Please welcome C.J. Listro of Sarcasm & Lemons to the blog today! C.J. is sharing some of her random thoughts she’s written down about depression. And have I ever read something more relatable? Doubtful. Honestly, I felt like she was inside my head when I read these! I hope you find the comfort in them that I did!
A series of collected, unconnected musings on living with depression
I watched a lot of Disney Channel my first year of grad school.
It was the first time I’d lived alone, and I felt alone. I’d just gotten broken up with. A friend ghosted me. I had no friends in the city, and my cohort at school was full of nice people who had lives that didn’t include me.
Most of all, I didn’t want to be alone with my thoughts.
At 21, I became friends with Alex of Wizards of Waverly Place and Austin and Aly. I didn’t always necessarily watch with my full attention. I rarely did, in fact. I’m a good multitasker. I can watch TV and muse on the horrors of my depression at the same time perfectly well. I was usually on my computer too, playing Minecraft or trawling my newly created Twitter timeline or doing something else to make sure that every iota of useable brain power was occupied.
And I watched shows made for preteens, because there was something light and silly and hopeful about them. I could imagine myself back into my preteen self, when I was just as depressed but much more hopeful, because there was a Future ahead of me. High school, college, years of time in which things could improve.
The older I get, the less I’m able to cling to that hope, because I feel like time is fading. It’s too late for me.
I still think back to Wizards of Waverly Place sometimes.
It was a friend when I needed to escape my own head.
It was a show for kids.
Depression doesn’t have rules.
Just because you know the voices in your head aren’t real doesn’t mean you don’t believe them.
I’m a therapist. I’m in therapy. Fun fact, if you have a therapist, they probably also have a therapist. Just because we’re helpful with your lives doesn’t mean we’re not also fucked up.
This means that I’m an expert in treating people like me. It also means that I’ve tried the tricks and worksheets, and when I keep doing them and I don’t hate myself any less, I feel like I’ve failed. I feel like a bad psychologist.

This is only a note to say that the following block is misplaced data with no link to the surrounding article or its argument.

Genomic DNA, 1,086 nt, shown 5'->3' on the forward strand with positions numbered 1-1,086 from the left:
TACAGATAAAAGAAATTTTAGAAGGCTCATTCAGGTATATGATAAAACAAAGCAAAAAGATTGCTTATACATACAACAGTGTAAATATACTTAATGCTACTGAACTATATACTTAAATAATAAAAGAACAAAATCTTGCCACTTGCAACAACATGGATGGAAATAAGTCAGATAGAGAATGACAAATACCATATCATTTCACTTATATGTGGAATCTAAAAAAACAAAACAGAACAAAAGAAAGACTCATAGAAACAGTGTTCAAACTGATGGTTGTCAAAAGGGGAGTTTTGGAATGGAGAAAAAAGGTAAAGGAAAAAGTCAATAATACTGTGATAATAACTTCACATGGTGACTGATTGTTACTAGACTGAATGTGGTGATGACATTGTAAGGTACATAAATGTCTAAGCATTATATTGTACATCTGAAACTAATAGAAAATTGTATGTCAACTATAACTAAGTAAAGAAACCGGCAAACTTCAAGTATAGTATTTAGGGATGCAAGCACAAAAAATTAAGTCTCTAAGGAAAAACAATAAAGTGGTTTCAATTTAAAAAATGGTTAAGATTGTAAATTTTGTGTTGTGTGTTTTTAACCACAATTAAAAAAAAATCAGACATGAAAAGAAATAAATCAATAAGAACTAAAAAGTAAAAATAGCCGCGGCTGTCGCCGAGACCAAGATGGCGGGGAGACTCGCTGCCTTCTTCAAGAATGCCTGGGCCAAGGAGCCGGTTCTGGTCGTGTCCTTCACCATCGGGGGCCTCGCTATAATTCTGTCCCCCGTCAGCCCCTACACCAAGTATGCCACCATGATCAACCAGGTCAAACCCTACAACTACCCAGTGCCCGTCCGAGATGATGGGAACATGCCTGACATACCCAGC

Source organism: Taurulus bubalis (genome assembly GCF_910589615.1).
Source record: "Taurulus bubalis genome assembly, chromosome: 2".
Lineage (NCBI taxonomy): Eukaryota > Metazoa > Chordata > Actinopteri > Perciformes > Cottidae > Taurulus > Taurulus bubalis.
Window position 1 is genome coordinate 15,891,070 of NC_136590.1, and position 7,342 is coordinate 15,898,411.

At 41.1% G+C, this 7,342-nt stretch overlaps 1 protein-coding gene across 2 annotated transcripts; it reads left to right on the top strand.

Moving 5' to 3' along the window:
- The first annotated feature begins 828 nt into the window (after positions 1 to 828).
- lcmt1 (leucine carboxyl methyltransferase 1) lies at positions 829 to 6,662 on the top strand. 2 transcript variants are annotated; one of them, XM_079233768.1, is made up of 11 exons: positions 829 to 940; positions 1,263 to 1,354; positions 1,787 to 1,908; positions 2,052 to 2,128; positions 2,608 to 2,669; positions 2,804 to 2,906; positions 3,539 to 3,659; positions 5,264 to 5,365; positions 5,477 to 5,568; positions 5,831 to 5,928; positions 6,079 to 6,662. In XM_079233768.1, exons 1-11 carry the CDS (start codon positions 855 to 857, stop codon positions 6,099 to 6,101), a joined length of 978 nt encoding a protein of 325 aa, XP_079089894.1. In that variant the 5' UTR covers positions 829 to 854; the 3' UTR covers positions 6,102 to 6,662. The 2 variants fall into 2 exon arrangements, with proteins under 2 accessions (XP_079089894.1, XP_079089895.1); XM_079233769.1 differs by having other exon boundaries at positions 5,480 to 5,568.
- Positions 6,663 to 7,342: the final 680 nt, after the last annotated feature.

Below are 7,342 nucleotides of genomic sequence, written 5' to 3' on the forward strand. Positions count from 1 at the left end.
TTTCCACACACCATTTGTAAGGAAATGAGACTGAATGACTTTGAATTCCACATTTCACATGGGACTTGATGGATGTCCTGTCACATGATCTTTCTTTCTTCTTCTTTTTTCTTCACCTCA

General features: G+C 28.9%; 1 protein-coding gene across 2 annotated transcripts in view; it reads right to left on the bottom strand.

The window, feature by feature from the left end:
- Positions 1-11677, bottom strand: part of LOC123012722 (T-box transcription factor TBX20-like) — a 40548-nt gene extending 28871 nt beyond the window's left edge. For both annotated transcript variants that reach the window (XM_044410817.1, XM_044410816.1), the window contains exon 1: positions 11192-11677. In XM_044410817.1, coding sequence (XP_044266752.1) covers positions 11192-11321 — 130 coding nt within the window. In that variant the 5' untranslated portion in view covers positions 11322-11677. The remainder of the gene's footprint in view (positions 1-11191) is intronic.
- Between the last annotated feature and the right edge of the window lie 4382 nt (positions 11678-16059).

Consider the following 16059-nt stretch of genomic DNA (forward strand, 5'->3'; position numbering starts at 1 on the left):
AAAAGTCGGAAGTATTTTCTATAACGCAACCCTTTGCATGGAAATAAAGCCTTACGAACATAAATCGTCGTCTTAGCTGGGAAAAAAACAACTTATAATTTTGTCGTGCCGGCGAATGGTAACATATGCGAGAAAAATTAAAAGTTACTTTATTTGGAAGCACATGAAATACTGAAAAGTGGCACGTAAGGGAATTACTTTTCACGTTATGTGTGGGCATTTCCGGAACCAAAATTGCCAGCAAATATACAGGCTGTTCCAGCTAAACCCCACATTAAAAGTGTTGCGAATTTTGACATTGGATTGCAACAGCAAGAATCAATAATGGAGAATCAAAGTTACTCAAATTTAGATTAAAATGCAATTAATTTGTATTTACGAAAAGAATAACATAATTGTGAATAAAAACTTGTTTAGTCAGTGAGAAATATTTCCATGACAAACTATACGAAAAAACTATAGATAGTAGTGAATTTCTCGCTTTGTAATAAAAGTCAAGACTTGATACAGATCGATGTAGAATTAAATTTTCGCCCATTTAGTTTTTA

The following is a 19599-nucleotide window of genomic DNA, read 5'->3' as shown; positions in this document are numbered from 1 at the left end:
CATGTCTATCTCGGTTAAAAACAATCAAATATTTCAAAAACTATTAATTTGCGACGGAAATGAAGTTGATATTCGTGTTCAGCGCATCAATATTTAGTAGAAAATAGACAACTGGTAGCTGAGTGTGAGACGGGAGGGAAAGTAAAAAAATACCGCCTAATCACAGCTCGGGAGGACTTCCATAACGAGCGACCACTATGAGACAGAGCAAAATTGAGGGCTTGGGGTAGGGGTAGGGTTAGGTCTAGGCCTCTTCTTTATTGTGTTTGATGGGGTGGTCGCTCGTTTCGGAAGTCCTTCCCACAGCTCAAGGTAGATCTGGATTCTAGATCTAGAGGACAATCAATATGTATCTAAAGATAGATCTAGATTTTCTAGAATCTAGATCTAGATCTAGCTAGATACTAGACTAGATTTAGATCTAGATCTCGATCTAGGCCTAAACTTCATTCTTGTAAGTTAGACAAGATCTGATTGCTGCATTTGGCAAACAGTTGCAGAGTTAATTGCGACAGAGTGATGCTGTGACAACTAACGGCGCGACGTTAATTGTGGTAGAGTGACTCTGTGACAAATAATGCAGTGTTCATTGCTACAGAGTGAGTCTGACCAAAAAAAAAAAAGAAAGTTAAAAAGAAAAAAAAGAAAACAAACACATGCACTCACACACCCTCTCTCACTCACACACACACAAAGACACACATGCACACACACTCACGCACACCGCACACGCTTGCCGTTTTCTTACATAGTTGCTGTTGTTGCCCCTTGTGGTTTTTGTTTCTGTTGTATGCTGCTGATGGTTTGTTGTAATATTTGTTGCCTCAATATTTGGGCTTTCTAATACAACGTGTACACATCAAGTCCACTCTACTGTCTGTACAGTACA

I think I’ve spent more hours wishing I were someone else than being the person I am.
What they don’t tell you in grad school is that, sometimes, you can’t just convince yourself into liking yourself. The worksheets are helpful, don’t get me wrong. They’ve pulled me back from many a spiral.
But learning to love yourself? That’s a process. You can’t logic yourself into. You have to have faith.
You have to leap.
It’s a cliché, but kindergartners are smarter than adults. At least, I was. At the age of five, I was outgoing and I talked to everyone. I felt pretty good and I liked other people and, I think, myself.
Then I hit the age where I realized you could be weird, and I stopped talking. I carved out space in my brain for the Me that was important to me and I locked it up.
And I’ve spent all the years since trying to get back to where I was when I was five.
I thrive on escape. I listen to death metal because it shreds through your brain and punches you in the heart. You literally can’t think of anything else.
I read because I can be another person. Live in another world. Experience things beyond my reach.
I read true crime and listen to audiobooks about serial killers because the only way to escape myself is drowning in other people’s misery.
I’m a pain junkie.
I’m just sick of my own pain.
When you’re little, you think you’re going to grow up and have a great job and get married. You don’t even think it. You know it. Because that’s what happens for people who want those things. That’s what the sitcoms say. That’s what’s expected. Even when it seems far away, you know there’s still time.
Then at some point you realize that maybe those things will never happen for you.
That’s when you become an adult.
I’ve been in mourning since I was born.
My life is a mausoleum. My body—they say it’s a temple? Mine is a tomb.
Maybe it’s because I’ve always known I could die. Other kids felt invincible. I’d seen the face of someone I would never meet, a brother who wasn’t coming back. I knew I was fragile.
Some people would take that as a challenge to live every day to the fullest.
I took it as a warning: there’s not enough time, so don’t fuck it up.
I grew up knowing I would die.
I’m still learning how to live.